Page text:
Implement mutex locks (using the technique of disabling interrupts, invoking sleep, and moving threads onto the ready-list)

  Implement a Producer-Consumer solution using semaphores

  Implement a Dining Philosophers solution using monitors


By implementing mutex locks, students are encouraged to look at and understand how semaphores are implemented.  Their implementation of mutex locks will be needed later on.  [As part of project 3, two implementations of mutex are distributed (one which disables interrupts and one which uses semaphores) in case the student was unable to complete this step.]


In the Producer-Consumer task, students are asked to implement a solution to the bounded-buffer producer-consumer problem with several producer and several consumer threads.  A solution is given in the Tanenbaum textbook and the students are asked to recode this in KPL.


In the Dining Philosophers task, students are asked to implement a solution to the Dining Philosophers task using the monitor construct.  This task is much harder.  The Tanenbaum text contains a solution using mutexes and semaphores and it is fairly straightforward to re-code this in KPL.  However, the students are asked to use monitors in their solution.  At this point, students are still grappling with threads, mutex locks and semaphores so the monitor concept is overly challenging.  Nonetheless, this difficult task gets the students to play close attention to the solution, which should be discussed in class.  In later projects, they will need to implement monitors (e.g., to manage page frames), so this is the first step is really about understanding the importance of the monitor concept.


We provide PowerPoint slides giving a solution to the Dining Philosophers task, which should be covered in lecture after the assignment is collected.  The solution to the mutex problem is distributed with the code for the next project, since it is critical that mutex locks are implemented correctly.


A testing framework for mutexes, Producer-Consumer and Dining Philosophers is included.  We also provide sample output (as a PDF file) showing students what correct output looks like, which may help in grading.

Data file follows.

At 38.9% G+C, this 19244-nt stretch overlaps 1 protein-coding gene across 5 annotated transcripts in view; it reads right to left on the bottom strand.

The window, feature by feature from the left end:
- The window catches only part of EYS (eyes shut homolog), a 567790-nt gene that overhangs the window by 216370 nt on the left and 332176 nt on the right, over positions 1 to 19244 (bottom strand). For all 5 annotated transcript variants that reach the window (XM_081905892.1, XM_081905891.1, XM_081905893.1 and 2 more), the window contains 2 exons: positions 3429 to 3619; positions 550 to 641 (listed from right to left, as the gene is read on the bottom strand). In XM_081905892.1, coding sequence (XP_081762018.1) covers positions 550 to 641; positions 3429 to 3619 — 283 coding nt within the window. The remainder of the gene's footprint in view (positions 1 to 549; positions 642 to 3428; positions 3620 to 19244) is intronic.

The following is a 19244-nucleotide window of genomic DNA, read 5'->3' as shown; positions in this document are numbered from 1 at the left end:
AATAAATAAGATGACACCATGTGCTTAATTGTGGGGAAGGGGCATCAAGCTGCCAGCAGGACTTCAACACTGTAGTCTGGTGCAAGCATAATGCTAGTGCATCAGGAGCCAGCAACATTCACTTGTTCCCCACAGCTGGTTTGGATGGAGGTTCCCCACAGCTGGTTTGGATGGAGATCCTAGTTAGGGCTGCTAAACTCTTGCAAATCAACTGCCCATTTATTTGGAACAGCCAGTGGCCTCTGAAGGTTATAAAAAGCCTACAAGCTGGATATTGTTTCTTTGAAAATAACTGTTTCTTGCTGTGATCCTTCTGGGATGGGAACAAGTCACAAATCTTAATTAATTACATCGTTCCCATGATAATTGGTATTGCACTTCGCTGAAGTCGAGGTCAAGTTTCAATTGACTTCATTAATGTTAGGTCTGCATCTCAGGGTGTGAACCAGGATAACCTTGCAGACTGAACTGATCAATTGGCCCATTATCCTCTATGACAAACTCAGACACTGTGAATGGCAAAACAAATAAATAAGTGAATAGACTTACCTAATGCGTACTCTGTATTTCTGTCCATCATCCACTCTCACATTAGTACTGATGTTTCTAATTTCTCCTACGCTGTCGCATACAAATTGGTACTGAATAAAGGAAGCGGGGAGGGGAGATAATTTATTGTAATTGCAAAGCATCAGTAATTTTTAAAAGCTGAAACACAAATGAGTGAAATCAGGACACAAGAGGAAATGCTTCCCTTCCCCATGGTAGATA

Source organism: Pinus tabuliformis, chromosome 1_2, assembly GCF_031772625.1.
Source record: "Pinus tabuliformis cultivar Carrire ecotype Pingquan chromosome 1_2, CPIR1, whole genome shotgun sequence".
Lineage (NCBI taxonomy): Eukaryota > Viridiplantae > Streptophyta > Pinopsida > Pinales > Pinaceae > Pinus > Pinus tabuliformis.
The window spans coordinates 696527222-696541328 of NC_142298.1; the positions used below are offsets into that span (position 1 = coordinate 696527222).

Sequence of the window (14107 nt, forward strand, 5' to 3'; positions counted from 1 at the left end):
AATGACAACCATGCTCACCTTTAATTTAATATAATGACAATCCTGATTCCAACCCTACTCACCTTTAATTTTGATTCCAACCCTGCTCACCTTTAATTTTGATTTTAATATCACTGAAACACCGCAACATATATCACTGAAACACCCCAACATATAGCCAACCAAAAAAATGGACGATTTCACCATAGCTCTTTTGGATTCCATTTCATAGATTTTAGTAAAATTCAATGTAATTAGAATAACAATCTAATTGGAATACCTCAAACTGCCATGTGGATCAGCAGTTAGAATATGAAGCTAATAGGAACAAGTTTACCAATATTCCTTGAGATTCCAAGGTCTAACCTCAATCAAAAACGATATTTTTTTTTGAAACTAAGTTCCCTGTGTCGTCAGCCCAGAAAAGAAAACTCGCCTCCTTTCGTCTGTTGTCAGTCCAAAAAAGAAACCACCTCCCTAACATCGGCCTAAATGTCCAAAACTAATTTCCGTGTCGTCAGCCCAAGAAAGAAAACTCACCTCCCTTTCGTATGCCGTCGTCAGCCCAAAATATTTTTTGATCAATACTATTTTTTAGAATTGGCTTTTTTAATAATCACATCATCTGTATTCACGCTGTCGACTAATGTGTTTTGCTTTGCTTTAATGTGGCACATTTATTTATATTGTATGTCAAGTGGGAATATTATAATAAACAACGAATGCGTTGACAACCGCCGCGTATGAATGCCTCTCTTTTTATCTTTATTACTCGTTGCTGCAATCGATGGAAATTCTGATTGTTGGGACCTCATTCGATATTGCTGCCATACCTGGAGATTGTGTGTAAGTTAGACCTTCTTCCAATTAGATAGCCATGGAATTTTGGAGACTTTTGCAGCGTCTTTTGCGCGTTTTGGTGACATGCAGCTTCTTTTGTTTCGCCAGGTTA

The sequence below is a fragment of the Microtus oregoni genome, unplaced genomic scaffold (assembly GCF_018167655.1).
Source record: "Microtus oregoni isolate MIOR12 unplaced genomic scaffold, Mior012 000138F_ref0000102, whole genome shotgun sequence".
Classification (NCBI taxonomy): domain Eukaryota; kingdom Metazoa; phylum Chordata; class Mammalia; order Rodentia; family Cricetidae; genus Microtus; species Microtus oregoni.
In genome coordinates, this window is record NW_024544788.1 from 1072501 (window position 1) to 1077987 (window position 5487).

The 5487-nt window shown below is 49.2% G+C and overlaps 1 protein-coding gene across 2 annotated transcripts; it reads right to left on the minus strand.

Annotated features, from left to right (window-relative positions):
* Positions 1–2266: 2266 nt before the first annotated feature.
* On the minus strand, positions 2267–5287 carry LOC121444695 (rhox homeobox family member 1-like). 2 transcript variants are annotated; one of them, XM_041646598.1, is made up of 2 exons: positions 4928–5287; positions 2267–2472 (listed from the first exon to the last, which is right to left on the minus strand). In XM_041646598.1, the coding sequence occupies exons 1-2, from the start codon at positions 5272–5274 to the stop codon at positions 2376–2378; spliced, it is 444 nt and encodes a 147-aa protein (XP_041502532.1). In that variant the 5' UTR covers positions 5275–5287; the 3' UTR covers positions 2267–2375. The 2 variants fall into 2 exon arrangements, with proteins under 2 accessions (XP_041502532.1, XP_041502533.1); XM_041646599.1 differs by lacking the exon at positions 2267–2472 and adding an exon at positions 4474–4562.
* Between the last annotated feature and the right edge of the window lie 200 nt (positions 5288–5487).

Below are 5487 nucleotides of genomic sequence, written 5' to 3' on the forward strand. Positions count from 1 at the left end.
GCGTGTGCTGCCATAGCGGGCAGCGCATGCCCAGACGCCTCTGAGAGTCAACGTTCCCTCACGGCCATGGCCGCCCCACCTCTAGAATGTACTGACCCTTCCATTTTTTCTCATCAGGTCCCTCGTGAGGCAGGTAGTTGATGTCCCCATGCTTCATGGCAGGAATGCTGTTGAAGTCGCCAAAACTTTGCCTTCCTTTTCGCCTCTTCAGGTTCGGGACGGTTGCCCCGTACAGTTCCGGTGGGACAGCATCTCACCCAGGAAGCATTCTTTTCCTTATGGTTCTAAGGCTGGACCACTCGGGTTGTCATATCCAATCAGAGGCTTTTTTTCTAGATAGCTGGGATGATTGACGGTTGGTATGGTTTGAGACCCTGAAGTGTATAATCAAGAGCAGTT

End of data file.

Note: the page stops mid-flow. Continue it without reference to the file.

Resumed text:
Coordination with lectures:  This project is intended to be given at the beginning of the second week of class and due at the beginning of the third week.  In order to give students enough information to complete this project on this schedule, the lectures must cover the following topics within the first two weeks:  Concurrency and threads, ready/running/blocked, race conditions, critical sections, mutual exclusion, mutex locks, semaphores (both semantics and implementation), a producer-consumer solution using semaphores, discussion of the dining philosopher scenario, monitors and condition variables.


In my class, I cover all this by the end of the second week, and then give students the weekend to complete the project.  In actuality, most students don’t fully grasp monitors or condition variables, but are really primed for looking at the solution code for Dining Philosophers at the beginning of the third week.




Project 3: Barbers and Gamblers


Duration: 1 week

Document size: 6 pages


Goals: Reinforce the concepts related to multi-thread synchronization: mutexes, semaphores, condition variables and monitors; Gain additional proficiency in KPL and learn to create entire classes from scratch.


This project is divided into two tasks:


  Implement a solution to the Sleeping Barber IPC problem

  Implement a solution to the Gaming Parlor IPC problem, using a monitor


Students will use the same thread scheduler as the previous project and really start to understand the concepts introduced in the previous project.  This time the students are not given any portion of the solution.  They will need to create new classes and new threads on their own.


The Tanenbaum text provides a solution to the Sleeping Barber problem, which the students must translate into KPL.  The Tanenbaum text does not discuss the Gaming Parlor problem.


As part of the assignment, we provide sample output and discuss how the students might structure their output.


We also provide a solution to the Gaming Parlor task (as PowerPoint slides), which should be covered in lecture after the assignment is collected.  No solution code for the Sleeping Barber task is provided.